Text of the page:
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Guide to Federal Retiree COLAs: What Are They And How Are They Calculated

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Each January, all Civil Service Retirement System (CSRS) annuitants and Federal Employees Retirement System (FERS) annuitants age 62 and older receive a cost of living adjustment or COLA.

This article discusses federal retiree COLAs and how they are computed.

Before discussing COLAs, it is important to define certain terms:

- Base quarter. The calendar quarter ending September 30 for any given year

- Consumer Price Index for Workers (CPI-W). The index published monthly by the Bureau of Labor Statistics that reflects changes in consumer prices for urban wage earners and clerical workers.

- Base quarter price index. The arithmetical mean of the CPI-W for the three months comprising the base quarter - the months are July, August and September

- Cost of living adjustment. An increase in an annuity based on the increase in the base quarter price index between consecutive base quarters.

- Effective date. Cost-of-living adjustments are effective on December 1 of the year in which an annuitant becomes eligible. Increases are first reflected in annuity checks payable in January following the effective date.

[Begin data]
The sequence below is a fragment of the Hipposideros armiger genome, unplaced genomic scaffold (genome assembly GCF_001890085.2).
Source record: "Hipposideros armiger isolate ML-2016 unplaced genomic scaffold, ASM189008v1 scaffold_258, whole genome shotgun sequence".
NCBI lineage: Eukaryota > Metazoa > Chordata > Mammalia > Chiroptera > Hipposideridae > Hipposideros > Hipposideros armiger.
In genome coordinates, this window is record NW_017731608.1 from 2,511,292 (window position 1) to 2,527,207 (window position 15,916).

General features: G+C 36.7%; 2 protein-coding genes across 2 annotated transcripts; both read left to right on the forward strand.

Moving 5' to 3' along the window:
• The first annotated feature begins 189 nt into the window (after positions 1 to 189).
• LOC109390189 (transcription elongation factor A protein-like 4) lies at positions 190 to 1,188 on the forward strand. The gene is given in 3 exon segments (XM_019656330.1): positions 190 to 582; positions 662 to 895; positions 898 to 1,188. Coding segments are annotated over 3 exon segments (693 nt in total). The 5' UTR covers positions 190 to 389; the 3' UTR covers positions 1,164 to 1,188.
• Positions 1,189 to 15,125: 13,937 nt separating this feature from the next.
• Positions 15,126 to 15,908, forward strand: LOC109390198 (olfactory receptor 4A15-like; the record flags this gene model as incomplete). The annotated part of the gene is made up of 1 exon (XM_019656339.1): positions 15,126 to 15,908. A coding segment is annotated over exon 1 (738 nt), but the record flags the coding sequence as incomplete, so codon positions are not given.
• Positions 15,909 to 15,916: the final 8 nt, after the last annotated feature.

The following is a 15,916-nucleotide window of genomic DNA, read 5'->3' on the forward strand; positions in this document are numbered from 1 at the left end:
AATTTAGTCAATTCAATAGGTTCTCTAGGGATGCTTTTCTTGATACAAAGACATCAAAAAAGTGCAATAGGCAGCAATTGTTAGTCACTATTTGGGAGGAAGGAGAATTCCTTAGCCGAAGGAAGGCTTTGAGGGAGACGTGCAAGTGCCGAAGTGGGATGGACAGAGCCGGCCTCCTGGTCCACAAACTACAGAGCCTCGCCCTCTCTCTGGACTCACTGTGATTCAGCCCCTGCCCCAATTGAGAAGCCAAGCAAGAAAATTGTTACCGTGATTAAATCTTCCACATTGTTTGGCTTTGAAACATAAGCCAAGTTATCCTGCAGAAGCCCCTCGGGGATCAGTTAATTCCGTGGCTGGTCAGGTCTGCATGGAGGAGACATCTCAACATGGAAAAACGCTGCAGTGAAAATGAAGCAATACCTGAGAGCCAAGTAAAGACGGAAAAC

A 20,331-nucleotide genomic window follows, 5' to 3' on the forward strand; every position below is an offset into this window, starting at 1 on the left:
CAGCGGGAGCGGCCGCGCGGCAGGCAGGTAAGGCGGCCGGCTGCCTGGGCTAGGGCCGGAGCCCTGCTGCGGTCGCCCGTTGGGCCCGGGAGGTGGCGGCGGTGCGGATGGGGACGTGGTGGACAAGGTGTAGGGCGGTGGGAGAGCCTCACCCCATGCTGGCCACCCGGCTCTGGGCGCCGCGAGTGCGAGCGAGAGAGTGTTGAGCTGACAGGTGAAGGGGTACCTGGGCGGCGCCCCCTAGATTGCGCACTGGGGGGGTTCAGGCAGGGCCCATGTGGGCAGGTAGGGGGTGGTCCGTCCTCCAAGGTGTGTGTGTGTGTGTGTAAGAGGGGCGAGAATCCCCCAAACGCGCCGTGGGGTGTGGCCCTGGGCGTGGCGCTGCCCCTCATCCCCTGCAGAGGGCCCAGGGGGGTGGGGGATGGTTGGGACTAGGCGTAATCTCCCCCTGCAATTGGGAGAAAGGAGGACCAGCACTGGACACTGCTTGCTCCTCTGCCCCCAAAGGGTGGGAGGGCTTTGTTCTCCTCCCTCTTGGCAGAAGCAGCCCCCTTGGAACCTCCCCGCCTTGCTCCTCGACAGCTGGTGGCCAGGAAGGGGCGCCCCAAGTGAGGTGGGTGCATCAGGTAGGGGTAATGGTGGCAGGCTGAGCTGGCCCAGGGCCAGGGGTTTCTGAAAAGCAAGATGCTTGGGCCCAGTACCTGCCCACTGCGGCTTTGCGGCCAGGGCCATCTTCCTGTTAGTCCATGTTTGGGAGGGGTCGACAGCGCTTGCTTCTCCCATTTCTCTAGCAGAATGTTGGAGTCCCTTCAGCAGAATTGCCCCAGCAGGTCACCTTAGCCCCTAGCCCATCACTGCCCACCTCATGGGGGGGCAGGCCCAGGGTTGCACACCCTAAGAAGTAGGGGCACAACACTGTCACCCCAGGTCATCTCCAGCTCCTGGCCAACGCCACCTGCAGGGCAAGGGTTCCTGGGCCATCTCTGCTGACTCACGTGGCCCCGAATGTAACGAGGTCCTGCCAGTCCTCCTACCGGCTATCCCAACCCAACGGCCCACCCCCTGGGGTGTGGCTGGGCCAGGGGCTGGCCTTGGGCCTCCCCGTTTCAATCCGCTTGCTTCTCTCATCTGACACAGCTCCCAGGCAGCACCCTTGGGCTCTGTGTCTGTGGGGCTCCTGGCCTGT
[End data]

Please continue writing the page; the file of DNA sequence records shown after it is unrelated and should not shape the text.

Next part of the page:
- Annuity commencing date. The date an annuity first begins to accrue.

CSRS Annuitants

The amount of a CSRS COLA is determined by the percent change in the base quarter price index from the previous year to the year in which the COLA is to become effective and adjusted to the nearest 1/10 of 1 percent. Consider this example which illustrates how the 2009 COLA was calculated:

Year Base Quarter Price Index
2007 203.596
2008 215.495

The percentage increase in the average CPI-W from the third calendar quarter of 2007 to the third quarter of 2008 is calculated as follows:

(215.495 - 203.596)/203.596 times 100%= 5.8%

COLA rate = 5.8%, effective Dec. 1, 2008

An individual's new gross monthly annuity reflecting the COLA is calculated by multiplying the previous year's gross monthly annuity by the COLA factor (1 plus the COLA rate). The new gross monthly annuity is the annuity payable after adjustments have been made (when applicable) for some or all of the following: (1) reduction for survivor benefits; (2) reduction for early retirement; (3) reduction for unpaid deposit service performed before Oct. 1, 1982; and (4) reduction for unpaid redeposit for service ending prior to Oct. 1, 1990.

The new gross monthly annuity is always rounded to the nearest dollar. But the new gross monthly annuity after a COLA must reflect an increase of at least $1.00. Consider the following example.